99

106

LIO

118

/125

130

138

145

153

163



CONTENTS.

CHAPTER XXII.

The feast of deliverance . , Og : . ‘ .

CHAPTER XXIII.
Divers labours. Expedition against the apes. The whale . 0

CHAPTER XXIV.

The weaving machine. The palanquin. Theboa .

CHAPTER XXV.
Epitaph on the ass. The boa stuffed . : 0 , .

CHAPTER XXVI.

An excursion. A new grotto

CHAPTER XXVII.

Journey to the farm. The cavy. The musk rat . ;

CHAPTER XXVIII.

The peccaries. The gigantic bamboos. Continuation of our journey

CHAPTER XXIX.

Walk in the Savannah. Troop and eggs of ostriches. The green
valley. Fright of Ernest. The bears

CHAPTER XXX.

Labours of the mother during our absence. The condor. Skinning
the bears, and preparing their flesh. Excursion of the three
boys. The Angora rabbits. The antelopes. Fritz’s recital.
The guide cuckoo. The nest of bees

CHAPTER XXXI.

Arab tower. Taking an ostrich. General departure and arrival
at the grotto. The eel. Education of the ostrich. Hydromel.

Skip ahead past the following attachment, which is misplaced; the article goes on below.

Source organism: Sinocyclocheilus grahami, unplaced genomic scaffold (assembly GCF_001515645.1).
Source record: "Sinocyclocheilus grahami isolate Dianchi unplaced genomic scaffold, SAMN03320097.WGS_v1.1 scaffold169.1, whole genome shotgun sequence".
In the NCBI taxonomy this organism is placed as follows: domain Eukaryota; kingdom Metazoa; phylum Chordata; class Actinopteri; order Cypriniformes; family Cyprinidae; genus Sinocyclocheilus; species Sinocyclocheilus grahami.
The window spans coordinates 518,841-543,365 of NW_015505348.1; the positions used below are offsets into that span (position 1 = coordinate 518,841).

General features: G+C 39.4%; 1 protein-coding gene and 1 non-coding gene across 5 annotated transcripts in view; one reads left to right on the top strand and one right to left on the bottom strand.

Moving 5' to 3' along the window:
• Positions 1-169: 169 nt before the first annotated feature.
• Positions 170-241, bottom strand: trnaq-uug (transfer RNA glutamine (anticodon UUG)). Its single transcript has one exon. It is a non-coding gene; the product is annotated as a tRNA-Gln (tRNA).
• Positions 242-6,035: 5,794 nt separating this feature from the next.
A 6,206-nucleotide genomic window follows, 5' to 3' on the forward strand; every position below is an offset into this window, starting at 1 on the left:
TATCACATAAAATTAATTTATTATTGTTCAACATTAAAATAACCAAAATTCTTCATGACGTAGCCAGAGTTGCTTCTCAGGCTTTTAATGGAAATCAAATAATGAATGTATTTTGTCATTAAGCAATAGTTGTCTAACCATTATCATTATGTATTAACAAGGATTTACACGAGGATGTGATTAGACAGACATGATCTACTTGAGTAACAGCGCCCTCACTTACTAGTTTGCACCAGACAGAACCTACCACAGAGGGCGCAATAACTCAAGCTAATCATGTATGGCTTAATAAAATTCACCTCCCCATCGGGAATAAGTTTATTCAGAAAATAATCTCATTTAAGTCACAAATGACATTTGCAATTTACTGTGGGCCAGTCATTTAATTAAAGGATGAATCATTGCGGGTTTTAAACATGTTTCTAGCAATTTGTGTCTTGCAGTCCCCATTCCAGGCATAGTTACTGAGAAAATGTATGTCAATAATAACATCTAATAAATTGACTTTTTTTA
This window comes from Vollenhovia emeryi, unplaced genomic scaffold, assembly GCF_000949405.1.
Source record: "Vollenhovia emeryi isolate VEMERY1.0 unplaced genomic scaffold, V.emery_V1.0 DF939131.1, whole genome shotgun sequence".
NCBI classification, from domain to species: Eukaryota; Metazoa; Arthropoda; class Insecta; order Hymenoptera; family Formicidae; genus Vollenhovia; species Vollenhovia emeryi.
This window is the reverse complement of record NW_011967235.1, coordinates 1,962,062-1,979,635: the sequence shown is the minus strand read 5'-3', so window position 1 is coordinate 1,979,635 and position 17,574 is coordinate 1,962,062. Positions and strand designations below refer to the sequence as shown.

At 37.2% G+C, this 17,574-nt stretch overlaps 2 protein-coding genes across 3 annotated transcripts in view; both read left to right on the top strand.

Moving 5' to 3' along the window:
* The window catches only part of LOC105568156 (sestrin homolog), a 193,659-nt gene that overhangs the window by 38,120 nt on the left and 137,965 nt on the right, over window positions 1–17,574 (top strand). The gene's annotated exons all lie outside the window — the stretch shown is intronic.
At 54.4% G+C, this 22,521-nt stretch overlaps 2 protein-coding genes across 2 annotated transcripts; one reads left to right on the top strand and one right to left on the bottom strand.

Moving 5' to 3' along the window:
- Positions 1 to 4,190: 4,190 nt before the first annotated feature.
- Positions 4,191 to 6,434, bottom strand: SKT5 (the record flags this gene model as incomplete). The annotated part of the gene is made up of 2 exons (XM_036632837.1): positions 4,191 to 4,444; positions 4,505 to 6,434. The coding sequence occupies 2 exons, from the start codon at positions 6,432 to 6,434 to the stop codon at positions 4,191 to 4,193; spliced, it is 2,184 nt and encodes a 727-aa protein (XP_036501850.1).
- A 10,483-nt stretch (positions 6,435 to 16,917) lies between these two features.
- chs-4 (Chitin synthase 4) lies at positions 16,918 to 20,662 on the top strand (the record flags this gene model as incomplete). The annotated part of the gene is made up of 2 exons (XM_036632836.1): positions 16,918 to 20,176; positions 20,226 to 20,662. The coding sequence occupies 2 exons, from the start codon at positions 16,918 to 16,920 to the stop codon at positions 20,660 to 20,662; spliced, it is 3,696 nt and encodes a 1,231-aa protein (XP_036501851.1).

Making hats . ;

170

175

187

194

197

201

206

209

215

220



‘10 CONTENTS.
CHAPTER XXXII.
Return of the rainy season. Making pottery. A voyage to Requin

Island

CHAPTER XXXIII.

Departure of the boys for a rat hunt. Massacre of devastating pigs.

Return of the young people. Shoal of herrings and sea-dogs

CHAPTER XXXIV.

Trial of the canoe. Disappearance of Fritz. The walrus. The
storm. Anxiety about Fritz

CHAPTER XXXV.

Departure for Waldegg. The hyena. The messenger pigeon.
Fritz’s letter. The black swans. The royal heron. The tapir.
The cranes. The bird of paradise. Ravages made by apes